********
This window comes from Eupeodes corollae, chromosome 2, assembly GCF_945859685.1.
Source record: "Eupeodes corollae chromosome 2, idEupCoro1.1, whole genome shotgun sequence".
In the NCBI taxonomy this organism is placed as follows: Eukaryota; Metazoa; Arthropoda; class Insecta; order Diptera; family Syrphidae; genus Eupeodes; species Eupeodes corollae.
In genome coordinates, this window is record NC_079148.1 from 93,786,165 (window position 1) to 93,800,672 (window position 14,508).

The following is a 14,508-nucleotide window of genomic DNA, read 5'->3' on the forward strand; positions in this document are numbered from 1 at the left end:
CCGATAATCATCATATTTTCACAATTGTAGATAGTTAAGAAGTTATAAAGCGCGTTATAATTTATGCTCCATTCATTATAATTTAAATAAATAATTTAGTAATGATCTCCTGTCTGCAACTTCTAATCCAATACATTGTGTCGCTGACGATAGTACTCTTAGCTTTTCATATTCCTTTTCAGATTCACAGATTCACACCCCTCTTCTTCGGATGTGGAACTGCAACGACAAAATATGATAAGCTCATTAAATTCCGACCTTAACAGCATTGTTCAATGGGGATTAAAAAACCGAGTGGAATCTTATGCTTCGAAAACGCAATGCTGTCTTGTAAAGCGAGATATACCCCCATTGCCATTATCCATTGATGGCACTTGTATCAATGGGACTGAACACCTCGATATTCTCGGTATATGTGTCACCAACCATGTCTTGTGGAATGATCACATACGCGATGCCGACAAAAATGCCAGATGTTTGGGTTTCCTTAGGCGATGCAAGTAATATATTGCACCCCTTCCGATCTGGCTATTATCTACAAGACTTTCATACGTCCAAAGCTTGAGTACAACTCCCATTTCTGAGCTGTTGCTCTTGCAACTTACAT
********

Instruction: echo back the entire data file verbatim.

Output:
This window comes from Eupeodes corollae, chromosome 2, assembly GCF_945859685.1.
Source record: "Eupeodes corollae chromosome 2, idEupCoro1.1, whole genome shotgun sequence".
In the NCBI taxonomy this organism is placed as follows: Eukaryota; Metazoa; Arthropoda; class Insecta; order Diptera; family Syrphidae; genus Eupeodes; species Eupeodes corollae.
In genome coordinates, this window is record NC_079148.1 from 93,786,165 (window position 1) to 93,800,672 (window position 14,508).

The following is a 14,508-nucleotide window of genomic DNA, read 5'->3' on the forward strand; positions in this document are numbered from 1 at the left end:
CCGATAATCATCATATTTTCACAATTGTAGATAGTTAAGAAGTTATAAAGCGCGTTATAATTTATGCTCCATTCATTATAATTTAAATAAATAATTTAGTAATGATCTCCTGTCTGCAACTTCTAATCCAATACATTGTGTCGCTGACGATAGTACTCTTAGCTTTTCATATTCCTTTTCAGATTCACAGATTCACACCCCTCTTCTTCGGATGTGGAACTGCAACGACAAAATATGATAAGCTCATTAAATTCCGACCTTAACAGCATTGTTCAATGGGGATTAAAAAACCGAGTGGAATCTTATGCTTCGAAAACGCAATGCTGTCTTGTAAAGCGAGATATACCCCCATTGCCATTATCCATTGATGGCACTTGTATCAATGGGACTGAACACCTCGATATTCTCGGTATATGTGTCACCAACCATGTCTTGTGGAATGATCACATACGCGATGCCGACAAAAATGCCAGATGTTTGGGTTTCCTTAGGCGATGCAAGTAATATATTGCACCCCTTCCGATCTGGCTATTATCTACAAGACTTTCATACGTCCAAAGCTTGAGTACAACTCCCATTTCTGAGCTGTTGCTCTTGCAACTTACAT